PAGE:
Tensorvectorscalar gravity (TeVeS)^{[1]} (not to be confused with Scalartensorvector gravity), developed by Jacob Bekenstein, is a relativistic generalization of Mordehai Milgrom's MOdified Newtonian Dynamics (MOND) paradigm^{[2]}.
The main features of TeVeS can be summarized as follows:
The theory is based on the following ingredients:
These components are combined into a relativistic Lagrangian density, which forms the basis of TeVeS theory.
In addition to its ability to account for the flat rotation curves of galaxies (which is what MOND was originally designed to address), TeVeS is claimed to be consistent with a range of other phenomena, such as gravitational lensing and cosmological observations. However, Seifert^{[3]} shows that with Bekenstein's proposed parameters, a TeVeS star is highly unstable, on the scale of approximately 10^{6} seconds (two weeks). The ability of the theory to simultaneously account for galactic dynamics and lensing is also challenged^{[4]}. A possible resolution may be in the form of massive (around 2eV) neutrinos^{[5]}.
Contents 
MOND^{[2]} is a phenomenological modification of the Newtonian acceleration law. In Newtonian gravity theory, the gravitational acceleration in the spherically symmetric, static field of a point mass M at distance r from the source can be written as
where G is Newton's constant of gravitation. The corresponding force acting on a test mass m is
F = ma.
To account for the anomalous rotation curves of spiral galaxies, Milgrom proposed a modification of this force law in the form
F = μ(a / a_{0})ma,
where μ(x) is an arbitrary function subject to the following conditions:
In this form, MOND is not a complete theory: for instance, it violates the law of momentum conservation.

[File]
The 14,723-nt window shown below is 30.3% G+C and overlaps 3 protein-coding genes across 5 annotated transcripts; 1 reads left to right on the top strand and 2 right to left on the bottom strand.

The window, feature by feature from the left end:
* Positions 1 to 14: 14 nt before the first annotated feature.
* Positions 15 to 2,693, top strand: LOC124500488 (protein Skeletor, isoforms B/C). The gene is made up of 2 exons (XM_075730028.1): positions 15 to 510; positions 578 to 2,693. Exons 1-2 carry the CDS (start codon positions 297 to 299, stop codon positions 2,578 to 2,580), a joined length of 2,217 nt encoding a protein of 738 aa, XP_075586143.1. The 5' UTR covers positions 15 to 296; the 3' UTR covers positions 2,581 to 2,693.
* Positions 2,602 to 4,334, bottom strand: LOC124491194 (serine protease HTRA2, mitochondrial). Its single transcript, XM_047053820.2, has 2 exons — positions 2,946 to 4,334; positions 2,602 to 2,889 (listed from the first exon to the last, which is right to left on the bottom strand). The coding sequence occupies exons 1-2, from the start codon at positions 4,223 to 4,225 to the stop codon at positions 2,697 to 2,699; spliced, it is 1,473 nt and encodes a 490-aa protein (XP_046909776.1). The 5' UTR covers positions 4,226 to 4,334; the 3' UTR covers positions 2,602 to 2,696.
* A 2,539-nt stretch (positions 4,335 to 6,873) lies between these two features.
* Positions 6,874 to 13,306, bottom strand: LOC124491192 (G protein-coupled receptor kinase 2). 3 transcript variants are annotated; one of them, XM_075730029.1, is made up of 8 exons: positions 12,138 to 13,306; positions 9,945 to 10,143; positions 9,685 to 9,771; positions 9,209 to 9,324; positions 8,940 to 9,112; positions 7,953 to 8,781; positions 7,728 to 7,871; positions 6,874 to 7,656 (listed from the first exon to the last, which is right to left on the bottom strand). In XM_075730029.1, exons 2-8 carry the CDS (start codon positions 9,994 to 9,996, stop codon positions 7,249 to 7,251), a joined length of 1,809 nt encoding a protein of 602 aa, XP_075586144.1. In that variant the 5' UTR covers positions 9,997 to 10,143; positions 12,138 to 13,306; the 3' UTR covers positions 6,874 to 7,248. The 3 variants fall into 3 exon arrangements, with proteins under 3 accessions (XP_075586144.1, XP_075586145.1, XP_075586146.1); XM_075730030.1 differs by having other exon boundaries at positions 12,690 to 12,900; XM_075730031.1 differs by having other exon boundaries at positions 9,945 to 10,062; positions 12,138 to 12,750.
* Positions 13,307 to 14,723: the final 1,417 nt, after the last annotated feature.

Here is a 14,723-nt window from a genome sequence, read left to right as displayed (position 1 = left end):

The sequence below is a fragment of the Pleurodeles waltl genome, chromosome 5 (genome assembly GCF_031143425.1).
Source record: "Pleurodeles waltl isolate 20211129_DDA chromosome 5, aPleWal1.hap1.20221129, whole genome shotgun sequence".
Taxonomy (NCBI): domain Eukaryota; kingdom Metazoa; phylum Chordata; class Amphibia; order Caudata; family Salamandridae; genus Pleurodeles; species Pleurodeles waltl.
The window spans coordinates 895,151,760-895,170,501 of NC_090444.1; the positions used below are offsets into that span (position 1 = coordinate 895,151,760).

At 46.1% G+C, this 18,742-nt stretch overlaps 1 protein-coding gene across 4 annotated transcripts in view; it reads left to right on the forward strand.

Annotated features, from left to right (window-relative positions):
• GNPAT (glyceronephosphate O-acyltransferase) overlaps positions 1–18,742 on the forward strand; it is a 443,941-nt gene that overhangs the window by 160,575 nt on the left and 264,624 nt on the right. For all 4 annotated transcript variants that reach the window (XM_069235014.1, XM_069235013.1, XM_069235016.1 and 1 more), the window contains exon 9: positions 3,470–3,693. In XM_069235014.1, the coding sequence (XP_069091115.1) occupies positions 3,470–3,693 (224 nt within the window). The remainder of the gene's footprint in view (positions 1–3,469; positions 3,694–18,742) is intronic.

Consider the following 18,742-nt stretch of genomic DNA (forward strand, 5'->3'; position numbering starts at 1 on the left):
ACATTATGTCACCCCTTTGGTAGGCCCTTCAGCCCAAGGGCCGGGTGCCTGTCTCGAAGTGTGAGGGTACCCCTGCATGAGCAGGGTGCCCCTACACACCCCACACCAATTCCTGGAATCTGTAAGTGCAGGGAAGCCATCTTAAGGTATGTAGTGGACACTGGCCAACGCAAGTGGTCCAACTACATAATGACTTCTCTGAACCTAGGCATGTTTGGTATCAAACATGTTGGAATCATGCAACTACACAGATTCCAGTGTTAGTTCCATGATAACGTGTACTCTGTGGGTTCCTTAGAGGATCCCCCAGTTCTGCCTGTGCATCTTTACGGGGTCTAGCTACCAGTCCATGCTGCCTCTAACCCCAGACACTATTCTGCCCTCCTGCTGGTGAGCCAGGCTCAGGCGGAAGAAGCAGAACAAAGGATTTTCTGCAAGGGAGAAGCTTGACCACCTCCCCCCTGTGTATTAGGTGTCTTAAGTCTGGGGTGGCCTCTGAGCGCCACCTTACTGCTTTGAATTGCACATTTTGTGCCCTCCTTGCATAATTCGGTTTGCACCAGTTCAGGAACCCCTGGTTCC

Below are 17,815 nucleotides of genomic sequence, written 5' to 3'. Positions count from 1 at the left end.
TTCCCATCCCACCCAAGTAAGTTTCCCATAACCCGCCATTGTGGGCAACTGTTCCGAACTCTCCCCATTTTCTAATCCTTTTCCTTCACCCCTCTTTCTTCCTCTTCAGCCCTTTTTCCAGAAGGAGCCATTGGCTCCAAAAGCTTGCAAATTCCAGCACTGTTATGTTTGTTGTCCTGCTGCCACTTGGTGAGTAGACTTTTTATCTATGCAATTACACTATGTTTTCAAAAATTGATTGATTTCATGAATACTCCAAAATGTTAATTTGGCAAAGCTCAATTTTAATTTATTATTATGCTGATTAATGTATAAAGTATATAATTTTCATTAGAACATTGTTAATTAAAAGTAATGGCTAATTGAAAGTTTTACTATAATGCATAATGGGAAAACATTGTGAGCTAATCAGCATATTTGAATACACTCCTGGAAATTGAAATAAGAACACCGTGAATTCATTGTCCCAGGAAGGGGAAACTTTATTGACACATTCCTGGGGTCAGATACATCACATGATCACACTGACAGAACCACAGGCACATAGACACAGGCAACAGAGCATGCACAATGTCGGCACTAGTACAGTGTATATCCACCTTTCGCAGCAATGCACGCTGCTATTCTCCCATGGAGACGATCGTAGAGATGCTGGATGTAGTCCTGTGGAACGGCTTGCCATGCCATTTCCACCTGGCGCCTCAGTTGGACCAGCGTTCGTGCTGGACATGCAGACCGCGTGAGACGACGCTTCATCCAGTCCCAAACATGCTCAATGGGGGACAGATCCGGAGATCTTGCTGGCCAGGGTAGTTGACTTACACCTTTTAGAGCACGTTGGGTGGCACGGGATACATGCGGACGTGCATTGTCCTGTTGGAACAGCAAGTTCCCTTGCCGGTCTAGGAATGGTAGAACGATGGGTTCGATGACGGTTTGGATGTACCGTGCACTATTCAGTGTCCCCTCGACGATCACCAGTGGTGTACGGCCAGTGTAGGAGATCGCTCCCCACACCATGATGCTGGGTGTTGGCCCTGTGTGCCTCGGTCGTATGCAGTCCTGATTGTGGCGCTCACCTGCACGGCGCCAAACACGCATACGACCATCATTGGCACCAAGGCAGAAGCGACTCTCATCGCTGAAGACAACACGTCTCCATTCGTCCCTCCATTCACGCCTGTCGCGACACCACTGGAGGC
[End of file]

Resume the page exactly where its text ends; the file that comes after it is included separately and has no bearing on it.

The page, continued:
However, such conservation laws are automatically satisfied for physical theories that are derived using an action principle. This led Bekenstein^{[1]} to a first, nonrelativistic generalization of MOND. This theory, called AQUAL (for AQUAdratic Lagrangian) is based on the Lagrangian
where Φ is the Newtonian gravitational potential, ρ is the mass density, and f(y) is a dimensionless function.
In the case of a spherically symmetric, static gravitational field, this Lagrangian reproduces the MOND acceleration law after the substitutions and are made.
Bekenstein further found that AQUAL can be obtained as the nonrelativistic limit of a relativistic field theory. This theory is written in terms of a Lagrangian that contains, in addition to the EinsteinHilbert action for the metric field g_{μν}, terms pertaining to a unit vector field u^{α} and two scalar fields σ and φ, of which only φ is dynamical. The TeVeS action, therefore, can be written as
The terms in this action include the EinsteinHilbert Lagrangian (using a metric signature [ + , − , − , − ] and setting the speed of light, c = 1):
where R is the Ricci scalar and g is the determinant of the metric tensor.
The scalar field Lagrangian is
with h^{αβ} = g^{αβ} − u^{α}u^{β}, l is a constant length, and F an unspecified dimensionless function; while the vector field Lagrangian is
where , while K is a dimensionless parameter.
In particular, incorporates a Lagrange multiplier term that guarantees that the vector field remains a unit vector field.